‘Pather Panchali’ was the first real cinema to come out of India: Adoor Gopalakrishnan

Adoor Gopalakrishnan, one of India’s greatest filmmakers, was among the pillars of the country’s new wave cinema, pioneered by Mrinal Sen. In an exclusive interview with THE WEEK, he talks about his friendship with Satyajit Ray, his admiration for the craft of the maestro and the declining standards of Bengali cinema.

Edited excerpts:

Q/ Your first film, Swayamvaram, was largely influenced by Satyajit Ray.

A/ Influence is a bad word to use. Like many other filmmakers of my generation, I was excited and emboldened to make a film like Swayamvaram, but it had no direct connection to Pather Panchali or any other Indian or foreign film. The word influence means to copy. I have never copied anyone else’s work. It’s the most unethical and pathetic thing to do. Ray is very important in Indian cinema because for the first time a great artist looked very closely at Indian reality and came out with a true masterpiece. Cinema was his passion. He was not fixing or reforming the old cinema. He created a new cinema. Pather Panchali was the first real cinema to come out of this country.

It was Jawaharlal Nehru who took the initiative to send Pather Panchali to Cannes.

Q/ Did Ray see your first film?

A/ No. He did not do it. He saw all my films, starting with Kodiyettam, except the one I made first. In January 1990, two years before his death, my film, Mathilukal, was screened at Gorky Sadan, Kolkata, as part of the International Indian Film Festival.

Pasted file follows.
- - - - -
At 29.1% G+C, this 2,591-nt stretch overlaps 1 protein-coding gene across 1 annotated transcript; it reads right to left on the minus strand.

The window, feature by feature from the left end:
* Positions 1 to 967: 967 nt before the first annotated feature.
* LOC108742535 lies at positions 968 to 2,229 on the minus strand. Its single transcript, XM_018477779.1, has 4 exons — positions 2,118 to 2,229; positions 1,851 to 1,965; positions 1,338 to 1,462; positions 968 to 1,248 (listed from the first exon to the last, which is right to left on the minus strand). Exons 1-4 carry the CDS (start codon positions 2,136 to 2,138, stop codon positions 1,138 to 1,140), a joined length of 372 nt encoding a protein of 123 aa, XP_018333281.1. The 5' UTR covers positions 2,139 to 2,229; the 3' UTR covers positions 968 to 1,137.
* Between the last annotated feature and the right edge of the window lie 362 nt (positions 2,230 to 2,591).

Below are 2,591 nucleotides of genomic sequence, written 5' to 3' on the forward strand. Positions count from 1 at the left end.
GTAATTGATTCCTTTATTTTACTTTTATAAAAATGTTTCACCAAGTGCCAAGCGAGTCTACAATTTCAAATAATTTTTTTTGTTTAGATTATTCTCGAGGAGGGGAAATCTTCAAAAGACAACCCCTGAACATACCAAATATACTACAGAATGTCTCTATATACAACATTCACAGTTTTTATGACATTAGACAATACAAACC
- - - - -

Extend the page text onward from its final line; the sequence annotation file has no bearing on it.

I called him and invited him to the screening. He said his doctor asked him not to climb the stairs and pointed out that Gorky Sadan did not have an elevator. But I was hopeful he would come, so I waited outside until the last minute. Then a car stopped and Manik da (Ray was called Manik da by his relatives), got out. I rushed up the stairs to receive him and said apologetically, “Manik da, sorry to have bothered you. He replied, “No, Adoor, I had to come.” After the screening, he came out and said, “Wonderful, Adoor, wonderful.”

Q/ When did you see Pather Panchali for the first time?

A/ I believe it was in 1958. I was then a student at the Gandhigram Rural Institute [in Tamil Nadu]. One day, one of my teachers, G. Sankara Pillai, told me about the screening of a Bengali film. He said it was made by an artist from Santiniketan and won a foreign award. I saw the film without subtitles because the technology was not available at the time.

Q/ What was your first reaction to the film?

A/ I remember a 16mm print being projected onto a white wall using a portable projector. I could barely understand what the characters were talking about. But the striking part was that no one was wearing makeup and the place looked like a coastal village in Kerala. I was impressed by the real people shown in the film, especially the character of Indir Thakrun, the old woman with the deep wrinkles on her face. It was a real Indian film, very close to nature too.

Q/ And when did you see the subtitled film?

A/ Subtitles came much later, in the 1970s. I saw the film several times when I became a film student at the Film Institute in Pune. Theater was my real passion and I always wanted to be a theater person. After completing my course at Gandhigram, I went to Thiruvananthapuram as it offered me the opportunity to produce my plays. At that time, I got a job at the National Sample Survey of India. It was a well paid job and my job was to collect statistical data. I wasn’t even 20 at the time. My older brother, a university lecturer, earned less than me. At that time, a job in the central government was highly coveted because the salary was really good.